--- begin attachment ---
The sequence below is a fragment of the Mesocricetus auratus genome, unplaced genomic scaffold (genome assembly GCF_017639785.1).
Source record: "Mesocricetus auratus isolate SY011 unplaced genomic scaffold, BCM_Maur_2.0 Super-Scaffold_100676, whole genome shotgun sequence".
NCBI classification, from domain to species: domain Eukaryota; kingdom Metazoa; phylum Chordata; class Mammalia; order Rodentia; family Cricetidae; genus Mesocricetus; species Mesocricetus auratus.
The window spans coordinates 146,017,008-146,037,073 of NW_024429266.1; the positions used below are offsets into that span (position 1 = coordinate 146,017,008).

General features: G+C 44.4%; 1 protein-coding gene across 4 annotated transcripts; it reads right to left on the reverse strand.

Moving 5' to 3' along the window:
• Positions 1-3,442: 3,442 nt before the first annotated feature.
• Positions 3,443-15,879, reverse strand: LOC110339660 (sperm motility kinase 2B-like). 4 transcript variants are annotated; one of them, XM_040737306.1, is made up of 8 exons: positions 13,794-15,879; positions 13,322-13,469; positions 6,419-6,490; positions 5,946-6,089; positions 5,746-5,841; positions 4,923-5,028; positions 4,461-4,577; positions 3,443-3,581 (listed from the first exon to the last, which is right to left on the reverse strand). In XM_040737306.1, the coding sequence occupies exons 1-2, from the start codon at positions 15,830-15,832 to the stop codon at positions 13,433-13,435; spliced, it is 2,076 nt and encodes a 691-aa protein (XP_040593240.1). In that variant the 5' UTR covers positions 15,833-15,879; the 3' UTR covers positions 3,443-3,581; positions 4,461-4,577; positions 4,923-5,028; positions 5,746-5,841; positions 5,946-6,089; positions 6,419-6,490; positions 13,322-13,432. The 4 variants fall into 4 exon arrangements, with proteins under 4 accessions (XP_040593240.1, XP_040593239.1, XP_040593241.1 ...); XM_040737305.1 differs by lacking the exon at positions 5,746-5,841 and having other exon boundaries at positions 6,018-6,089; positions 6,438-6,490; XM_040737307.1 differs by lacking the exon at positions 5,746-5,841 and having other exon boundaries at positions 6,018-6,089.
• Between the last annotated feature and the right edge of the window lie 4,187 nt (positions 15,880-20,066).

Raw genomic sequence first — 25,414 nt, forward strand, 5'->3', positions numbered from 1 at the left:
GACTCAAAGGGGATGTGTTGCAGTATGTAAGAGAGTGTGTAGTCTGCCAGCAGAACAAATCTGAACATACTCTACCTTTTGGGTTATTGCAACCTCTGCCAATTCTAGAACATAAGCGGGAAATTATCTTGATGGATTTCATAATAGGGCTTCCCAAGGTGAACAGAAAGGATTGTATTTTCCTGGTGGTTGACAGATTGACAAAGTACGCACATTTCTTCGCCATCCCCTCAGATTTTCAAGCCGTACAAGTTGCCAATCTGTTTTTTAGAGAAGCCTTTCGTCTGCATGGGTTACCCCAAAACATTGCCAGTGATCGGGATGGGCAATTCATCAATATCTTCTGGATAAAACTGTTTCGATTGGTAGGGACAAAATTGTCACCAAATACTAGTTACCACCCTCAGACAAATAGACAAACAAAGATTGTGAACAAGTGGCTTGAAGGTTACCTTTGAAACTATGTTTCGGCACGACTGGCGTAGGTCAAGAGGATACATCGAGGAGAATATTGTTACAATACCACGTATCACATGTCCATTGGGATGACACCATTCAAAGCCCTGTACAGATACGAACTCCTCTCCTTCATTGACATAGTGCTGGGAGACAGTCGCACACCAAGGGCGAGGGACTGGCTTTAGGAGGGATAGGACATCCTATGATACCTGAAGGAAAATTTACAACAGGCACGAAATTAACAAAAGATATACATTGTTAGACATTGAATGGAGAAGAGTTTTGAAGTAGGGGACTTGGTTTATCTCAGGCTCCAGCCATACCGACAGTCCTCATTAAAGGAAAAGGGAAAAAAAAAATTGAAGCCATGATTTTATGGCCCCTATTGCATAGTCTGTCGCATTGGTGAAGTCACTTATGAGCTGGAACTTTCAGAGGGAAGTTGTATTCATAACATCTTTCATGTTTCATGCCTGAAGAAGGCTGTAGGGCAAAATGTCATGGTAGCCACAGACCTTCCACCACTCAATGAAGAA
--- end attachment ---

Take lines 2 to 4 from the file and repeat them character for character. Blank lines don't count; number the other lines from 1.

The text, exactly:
Source record: "Mesocricetus auratus isolate SY011 unplaced genomic scaffold, BCM_Maur_2.0 Super-Scaffold_100676, whole genome shotgun sequence".
NCBI classification, from domain to species: domain Eukaryota; kingdom Metazoa; phylum Chordata; class Mammalia; order Rodentia; family Cricetidae; genus Mesocricetus; species Mesocricetus auratus.
The window spans coordinates 146,017,008-146,037,073 of NW_024429266.1; the positions used below are offsets into that span (position 1 = coordinate 146,017,008).